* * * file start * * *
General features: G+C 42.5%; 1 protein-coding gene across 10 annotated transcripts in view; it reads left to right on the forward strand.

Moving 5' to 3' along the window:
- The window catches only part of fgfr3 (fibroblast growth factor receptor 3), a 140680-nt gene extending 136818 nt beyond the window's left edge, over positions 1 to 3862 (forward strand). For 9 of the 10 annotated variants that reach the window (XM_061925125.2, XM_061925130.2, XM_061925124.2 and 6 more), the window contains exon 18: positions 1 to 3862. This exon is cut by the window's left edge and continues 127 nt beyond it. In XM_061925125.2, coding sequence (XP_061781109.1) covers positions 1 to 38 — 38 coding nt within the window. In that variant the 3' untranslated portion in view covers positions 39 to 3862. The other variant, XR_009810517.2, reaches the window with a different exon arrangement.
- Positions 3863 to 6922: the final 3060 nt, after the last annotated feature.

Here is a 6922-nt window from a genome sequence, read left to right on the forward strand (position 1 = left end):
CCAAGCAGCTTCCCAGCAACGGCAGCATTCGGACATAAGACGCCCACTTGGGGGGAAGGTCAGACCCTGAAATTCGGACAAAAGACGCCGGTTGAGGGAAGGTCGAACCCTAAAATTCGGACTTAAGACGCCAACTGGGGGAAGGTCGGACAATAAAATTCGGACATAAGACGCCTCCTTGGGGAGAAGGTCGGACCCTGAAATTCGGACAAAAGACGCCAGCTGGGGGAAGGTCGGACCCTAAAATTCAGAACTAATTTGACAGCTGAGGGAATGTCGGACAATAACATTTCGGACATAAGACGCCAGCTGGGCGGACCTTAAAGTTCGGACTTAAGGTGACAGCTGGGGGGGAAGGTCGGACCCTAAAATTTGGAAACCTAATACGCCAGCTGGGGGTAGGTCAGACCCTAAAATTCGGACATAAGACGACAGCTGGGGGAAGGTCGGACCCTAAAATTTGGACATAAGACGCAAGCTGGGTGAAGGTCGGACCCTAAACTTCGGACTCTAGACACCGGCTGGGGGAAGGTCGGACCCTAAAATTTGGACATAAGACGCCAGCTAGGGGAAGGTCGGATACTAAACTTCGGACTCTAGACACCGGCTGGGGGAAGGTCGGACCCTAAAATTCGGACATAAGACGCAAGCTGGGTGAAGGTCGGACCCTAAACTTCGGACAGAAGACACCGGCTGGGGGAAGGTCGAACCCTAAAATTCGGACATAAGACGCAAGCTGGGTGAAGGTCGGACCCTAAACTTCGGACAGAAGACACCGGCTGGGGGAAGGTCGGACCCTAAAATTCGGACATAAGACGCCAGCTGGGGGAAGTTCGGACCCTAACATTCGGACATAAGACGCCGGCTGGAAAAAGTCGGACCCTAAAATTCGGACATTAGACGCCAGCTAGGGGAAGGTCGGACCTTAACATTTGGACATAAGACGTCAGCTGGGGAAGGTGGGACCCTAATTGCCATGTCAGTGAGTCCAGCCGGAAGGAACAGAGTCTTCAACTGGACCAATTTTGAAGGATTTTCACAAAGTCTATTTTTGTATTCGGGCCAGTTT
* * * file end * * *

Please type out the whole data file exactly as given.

General features: G+C 42.5%; 1 protein-coding gene across 10 annotated transcripts in view; it reads left to right on the forward strand.

Moving 5' to 3' along the window:
- The window catches only part of fgfr3 (fibroblast growth factor receptor 3), a 140680-nt gene extending 136818 nt beyond the window's left edge, over positions 1 to 3862 (forward strand). For 9 of the 10 annotated variants that reach the window (XM_061925125.2, XM_061925130.2, XM_061925124.2 and 6 more), the window contains exon 18: positions 1 to 3862. This exon is cut by the window's left edge and continues 127 nt beyond it. In XM_061925125.2, coding sequence (XP_061781109.1) covers positions 1 to 38 — 38 coding nt within the window. In that variant the 3' untranslated portion in view covers positions 39 to 3862. The other variant, XR_009810517.2, reaches the window with a different exon arrangement.
- Positions 3863 to 6922: the final 3060 nt, after the last annotated feature.

Here is a 6922-nt window from a genome sequence, read left to right on the forward strand (position 1 = left end):
CCAAGCAGCTTCCCAGCAACGGCAGCATTCGGACATAAGACGCCCACTTGGGGGGAAGGTCAGACCCTGAAATTCGGACAAAAGACGCCGGTTGAGGGAAGGTCGAACCCTAAAATTCGGACTTAAGACGCCAACTGGGGGAAGGTCGGACAATAAAATTCGGACATAAGACGCCTCCTTGGGGAGAAGGTCGGACCCTGAAATTCGGACAAAAGACGCCAGCTGGGGGAAGGTCGGACCCTAAAATTCAGAACTAATTTGACAGCTGAGGGAATGTCGGACAATAACATTTCGGACATAAGACGCCAGCTGGGCGGACCTTAAAGTTCGGACTTAAGGTGACAGCTGGGGGGGAAGGTCGGACCCTAAAATTTGGAAACCTAATACGCCAGCTGGGGGTAGGTCAGACCCTAAAATTCGGACATAAGACGACAGCTGGGGGAAGGTCGGACCCTAAAATTTGGACATAAGACGCAAGCTGGGTGAAGGTCGGACCCTAAACTTCGGACTCTAGACACCGGCTGGGGGAAGGTCGGACCCTAAAATTTGGACATAAGACGCCAGCTAGGGGAAGGTCGGATACTAAACTTCGGACTCTAGACACCGGCTGGGGGAAGGTCGGACCCTAAAATTCGGACATAAGACGCAAGCTGGGTGAAGGTCGGACCCTAAACTTCGGACAGAAGACACCGGCTGGGGGAAGGTCGAACCCTAAAATTCGGACATAAGACGCAAGCTGGGTGAAGGTCGGACCCTAAACTTCGGACAGAAGACACCGGCTGGGGGAAGGTCGGACCCTAAAATTCGGACATAAGACGCCAGCTGGGGGAAGTTCGGACCCTAACATTCGGACATAAGACGCCGGCTGGAAAAAGTCGGACCCTAAAATTCGGACATTAGACGCCAGCTAGGGGAAGGTCGGACCTTAACATTTGGACATAAGACGTCAGCTGGGGAAGGTGGGACCCTAATTGCCATGTCAGTGAGTCCAGCCGGAAGGAACAGAGTCTTCAACTGGACCAATTTTGAAGGATTTTCACAAAGTCTATTTTTGTATTCGGGCCAGTTT